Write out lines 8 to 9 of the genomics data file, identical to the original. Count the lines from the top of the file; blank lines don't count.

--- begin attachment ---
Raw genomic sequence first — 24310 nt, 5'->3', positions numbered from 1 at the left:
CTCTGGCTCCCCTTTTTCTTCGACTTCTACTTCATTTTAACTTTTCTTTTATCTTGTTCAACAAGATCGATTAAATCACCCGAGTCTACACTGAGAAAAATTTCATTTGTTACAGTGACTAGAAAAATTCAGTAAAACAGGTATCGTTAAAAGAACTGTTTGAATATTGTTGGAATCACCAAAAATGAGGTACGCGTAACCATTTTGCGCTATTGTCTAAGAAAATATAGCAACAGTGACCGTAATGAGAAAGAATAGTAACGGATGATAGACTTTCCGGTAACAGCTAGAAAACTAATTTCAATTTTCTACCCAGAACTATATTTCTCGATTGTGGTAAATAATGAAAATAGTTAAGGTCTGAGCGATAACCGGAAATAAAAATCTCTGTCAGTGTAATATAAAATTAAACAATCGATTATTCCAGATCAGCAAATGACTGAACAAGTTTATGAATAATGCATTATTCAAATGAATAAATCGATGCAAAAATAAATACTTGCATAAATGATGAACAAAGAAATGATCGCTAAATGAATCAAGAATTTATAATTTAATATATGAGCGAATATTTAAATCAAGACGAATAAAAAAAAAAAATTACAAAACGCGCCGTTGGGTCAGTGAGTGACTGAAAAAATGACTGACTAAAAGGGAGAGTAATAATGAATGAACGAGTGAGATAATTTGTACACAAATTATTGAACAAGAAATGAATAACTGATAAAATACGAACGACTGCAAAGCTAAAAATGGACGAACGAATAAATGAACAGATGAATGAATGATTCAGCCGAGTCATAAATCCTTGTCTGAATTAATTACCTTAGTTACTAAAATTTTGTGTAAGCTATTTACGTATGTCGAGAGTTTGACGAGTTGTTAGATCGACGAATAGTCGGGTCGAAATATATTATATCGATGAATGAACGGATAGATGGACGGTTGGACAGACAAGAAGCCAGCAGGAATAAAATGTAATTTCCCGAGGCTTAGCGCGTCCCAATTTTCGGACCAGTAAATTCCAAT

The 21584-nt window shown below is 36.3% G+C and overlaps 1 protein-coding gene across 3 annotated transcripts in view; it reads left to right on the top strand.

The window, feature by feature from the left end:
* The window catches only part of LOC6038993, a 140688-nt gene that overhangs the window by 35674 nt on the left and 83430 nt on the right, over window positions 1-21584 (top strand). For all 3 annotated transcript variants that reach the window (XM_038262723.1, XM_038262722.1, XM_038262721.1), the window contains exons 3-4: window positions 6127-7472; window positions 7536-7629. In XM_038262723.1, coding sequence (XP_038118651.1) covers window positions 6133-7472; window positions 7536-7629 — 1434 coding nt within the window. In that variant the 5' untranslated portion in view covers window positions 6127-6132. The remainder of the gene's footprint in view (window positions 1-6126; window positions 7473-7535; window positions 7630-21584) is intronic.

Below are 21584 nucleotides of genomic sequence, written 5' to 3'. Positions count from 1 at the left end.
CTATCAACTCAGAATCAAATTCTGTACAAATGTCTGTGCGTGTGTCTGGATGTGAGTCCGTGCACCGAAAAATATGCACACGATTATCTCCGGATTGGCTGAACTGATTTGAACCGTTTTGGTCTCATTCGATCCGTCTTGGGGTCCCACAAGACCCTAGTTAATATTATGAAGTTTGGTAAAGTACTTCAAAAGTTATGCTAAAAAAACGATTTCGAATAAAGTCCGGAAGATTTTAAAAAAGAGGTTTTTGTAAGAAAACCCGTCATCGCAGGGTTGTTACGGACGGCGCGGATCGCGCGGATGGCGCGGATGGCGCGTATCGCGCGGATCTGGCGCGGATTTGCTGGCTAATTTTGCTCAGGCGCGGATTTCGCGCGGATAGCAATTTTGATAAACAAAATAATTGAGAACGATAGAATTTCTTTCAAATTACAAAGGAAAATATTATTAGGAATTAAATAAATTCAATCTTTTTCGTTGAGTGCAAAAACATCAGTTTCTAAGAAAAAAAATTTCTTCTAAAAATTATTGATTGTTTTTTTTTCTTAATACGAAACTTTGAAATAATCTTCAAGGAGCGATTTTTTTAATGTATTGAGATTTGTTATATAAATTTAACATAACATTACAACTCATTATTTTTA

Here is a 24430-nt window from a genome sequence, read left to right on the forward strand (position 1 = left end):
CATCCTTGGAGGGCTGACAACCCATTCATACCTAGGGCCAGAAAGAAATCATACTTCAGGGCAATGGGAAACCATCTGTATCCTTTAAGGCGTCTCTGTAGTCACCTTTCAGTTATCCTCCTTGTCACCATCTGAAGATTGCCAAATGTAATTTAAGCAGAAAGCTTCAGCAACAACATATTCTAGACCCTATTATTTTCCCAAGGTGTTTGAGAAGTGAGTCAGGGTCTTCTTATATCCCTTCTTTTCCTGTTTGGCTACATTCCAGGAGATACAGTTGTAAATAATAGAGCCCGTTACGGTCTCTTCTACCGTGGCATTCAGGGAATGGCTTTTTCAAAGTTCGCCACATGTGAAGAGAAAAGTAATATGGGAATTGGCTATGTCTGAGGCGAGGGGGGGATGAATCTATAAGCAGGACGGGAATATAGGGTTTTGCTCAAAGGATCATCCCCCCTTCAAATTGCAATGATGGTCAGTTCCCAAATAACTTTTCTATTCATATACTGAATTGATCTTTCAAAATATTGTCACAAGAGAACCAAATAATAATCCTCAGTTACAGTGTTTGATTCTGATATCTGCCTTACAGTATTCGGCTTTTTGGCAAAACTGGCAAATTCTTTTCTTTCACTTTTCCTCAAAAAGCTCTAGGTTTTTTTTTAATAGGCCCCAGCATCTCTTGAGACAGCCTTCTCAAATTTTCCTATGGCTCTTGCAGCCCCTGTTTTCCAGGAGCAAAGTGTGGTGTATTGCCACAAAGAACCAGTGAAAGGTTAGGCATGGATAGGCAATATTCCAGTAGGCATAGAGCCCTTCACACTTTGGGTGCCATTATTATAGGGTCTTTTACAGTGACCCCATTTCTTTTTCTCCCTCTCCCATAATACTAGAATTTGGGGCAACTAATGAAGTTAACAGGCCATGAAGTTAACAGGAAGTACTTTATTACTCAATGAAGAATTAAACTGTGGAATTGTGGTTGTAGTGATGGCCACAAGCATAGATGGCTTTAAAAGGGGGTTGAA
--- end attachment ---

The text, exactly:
Here is a 24430-nt window from a genome sequence, read left to right on the forward strand (position 1 = left end):
CATCCTTGGAGGGCTGACAACCCATTCATACCTAGGGCCAGAAAGAAATCATACTTCAGGGCAATGGGAAACCATCTGTATCCTTTAAGGCGTCTCTGTAGTCACCTTTCAGTTATCCTCCTTGTCACCATCTGAAGATTGCCAAATGTAATTTAAGCAGAAAGCTTCAGCAACAACATATTCTAGACCCTATTATTTTCCCAAGGTGTTTGAGAAGTGAGTCAGGGTCTTCTTATATCCCTTCTTTTCCTGTTTGGCTACATTCCAGGAGATACAGTTGTAAATAATAGAGCCCGTTACGGTCTCTTCTACCGTGGCATTCAGGGAATGGCTTTTTCAAAGTTCGCCACATGTGAAGAGAAAAGTAATATGGGAATTGGCTATGTCTGAGGCGAGGGGGGGATGAATCTATAAGCAGGACGGGAATATAGGGTTTTGCTCAAAGGATCATCCCCCCTTCAAATTGCAATGATGGTCAGTTCCCAAATAACTTTTCTATTCATATACTGAATTGATCTTTCAAAATATTGTCACAAGAGAACCAAATAATAATCCTCAGTTACAGTGTTTGATTCTGATATCTGCCTTACAGTATTCGGCTTTTTGGCAAAACTGGCAAATTCTTTTCTTTCACTTTTCCTCAAAAAGCTCTAGGTTTTTTTTTAATAGGCCCCAGCATCTCTTGAGACAGCCTTCTCAAATTTTCCTATGGCTCTTGCAGCCCCTGTTTTCCAGGAGCAAAGTGTGGTGTATTGCCACAAAGAACCAGTGAAAGGTTAGGCATGGATAGGCAATATTCCAGTAGGCATAGAGCCCTTCACACTTTGGGTGCCATTATTATAGGGTCTTTTACAGTGACCCCATTTCTTTTTCTCCCTCTCCCATAATACTAGAATTTGGGGCAACTAATGAAGTTAACAGGCCATGAAGTTAACAGGAAGTACTTTATTACTCAATGAAGAATTAAACTGTGGAATTGTGGTTGTAGTGATGGCCACAAGCATAGATGGCTTTAAAAGGGGGTTGAA